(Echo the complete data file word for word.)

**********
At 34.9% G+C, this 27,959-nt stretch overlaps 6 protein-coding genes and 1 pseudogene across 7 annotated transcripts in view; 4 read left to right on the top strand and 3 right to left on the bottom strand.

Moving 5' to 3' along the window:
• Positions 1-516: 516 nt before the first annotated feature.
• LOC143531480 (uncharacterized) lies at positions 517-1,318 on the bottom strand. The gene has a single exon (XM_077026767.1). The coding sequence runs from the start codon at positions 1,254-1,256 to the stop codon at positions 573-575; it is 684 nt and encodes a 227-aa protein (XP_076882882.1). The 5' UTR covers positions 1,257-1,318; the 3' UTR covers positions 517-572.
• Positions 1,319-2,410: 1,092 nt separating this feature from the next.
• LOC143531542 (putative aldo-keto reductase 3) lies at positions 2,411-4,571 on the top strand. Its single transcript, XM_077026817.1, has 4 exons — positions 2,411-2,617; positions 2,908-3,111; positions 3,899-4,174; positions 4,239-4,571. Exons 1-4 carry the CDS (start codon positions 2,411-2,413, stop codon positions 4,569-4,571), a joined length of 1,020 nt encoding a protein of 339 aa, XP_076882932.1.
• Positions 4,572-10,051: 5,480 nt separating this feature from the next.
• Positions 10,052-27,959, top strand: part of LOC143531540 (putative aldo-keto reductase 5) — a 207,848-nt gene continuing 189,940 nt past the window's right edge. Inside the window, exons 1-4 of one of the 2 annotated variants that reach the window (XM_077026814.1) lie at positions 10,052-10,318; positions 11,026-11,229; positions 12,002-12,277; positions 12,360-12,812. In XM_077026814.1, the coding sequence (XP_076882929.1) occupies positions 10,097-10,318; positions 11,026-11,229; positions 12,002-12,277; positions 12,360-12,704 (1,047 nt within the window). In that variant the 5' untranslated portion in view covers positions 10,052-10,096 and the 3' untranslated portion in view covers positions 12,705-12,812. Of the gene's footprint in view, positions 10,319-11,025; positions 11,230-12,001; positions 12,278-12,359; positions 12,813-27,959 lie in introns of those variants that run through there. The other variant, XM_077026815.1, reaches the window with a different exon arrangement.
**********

At 34.9% G+C, this 27,959-nt stretch overlaps 6 protein-coding genes and 1 pseudogene across 7 annotated transcripts in view; 4 read left to right on the top strand and 3 right to left on the bottom strand.

Moving 5' to 3' along the window:
• Positions 1-516: 516 nt before the first annotated feature.
• LOC143531480 (uncharacterized) lies at positions 517-1,318 on the bottom strand. The gene has a single exon (XM_077026767.1). The coding sequence runs from the start codon at positions 1,254-1,256 to the stop codon at positions 573-575; it is 684 nt and encodes a 227-aa protein (XP_076882882.1). The 5' UTR covers positions 1,257-1,318; the 3' UTR covers positions 517-572.
• Positions 1,319-2,410: 1,092 nt separating this feature from the next.
• LOC143531542 (putative aldo-keto reductase 3) lies at positions 2,411-4,571 on the top strand. Its single transcript, XM_077026817.1, has 4 exons — positions 2,411-2,617; positions 2,908-3,111; positions 3,899-4,174; positions 4,239-4,571. Exons 1-4 carry the CDS (start codon positions 2,411-2,413, stop codon positions 4,569-4,571), a joined length of 1,020 nt encoding a protein of 339 aa, XP_076882932.1.
• Positions 4,572-10,051: 5,480 nt separating this feature from the next.
• Positions 10,052-27,959, top strand: part of LOC143531540 (putative aldo-keto reductase 5) — a 207,848-nt gene continuing 189,940 nt past the window's right edge. Inside the window, exons 1-4 of one of the 2 annotated variants that reach the window (XM_077026814.1) lie at positions 10,052-10,318; positions 11,026-11,229; positions 12,002-12,277; positions 12,360-12,812. In XM_077026814.1, the coding sequence (XP_076882929.1) occupies positions 10,097-10,318; positions 11,026-11,229; positions 12,002-12,277; positions 12,360-12,704 (1,047 nt within the window). In that variant the 5' untranslated portion in view covers positions 10,052-10,096 and the 3' untranslated portion in view covers positions 12,705-12,812. Of the gene's footprint in view, positions 10,319-11,025; positions 11,230-12,001; positions 12,278-12,359; positions 12,813-27,959 lie in introns of those variants that run through there. The other variant, XM_077026815.1, reaches the window with a different exon arrangement.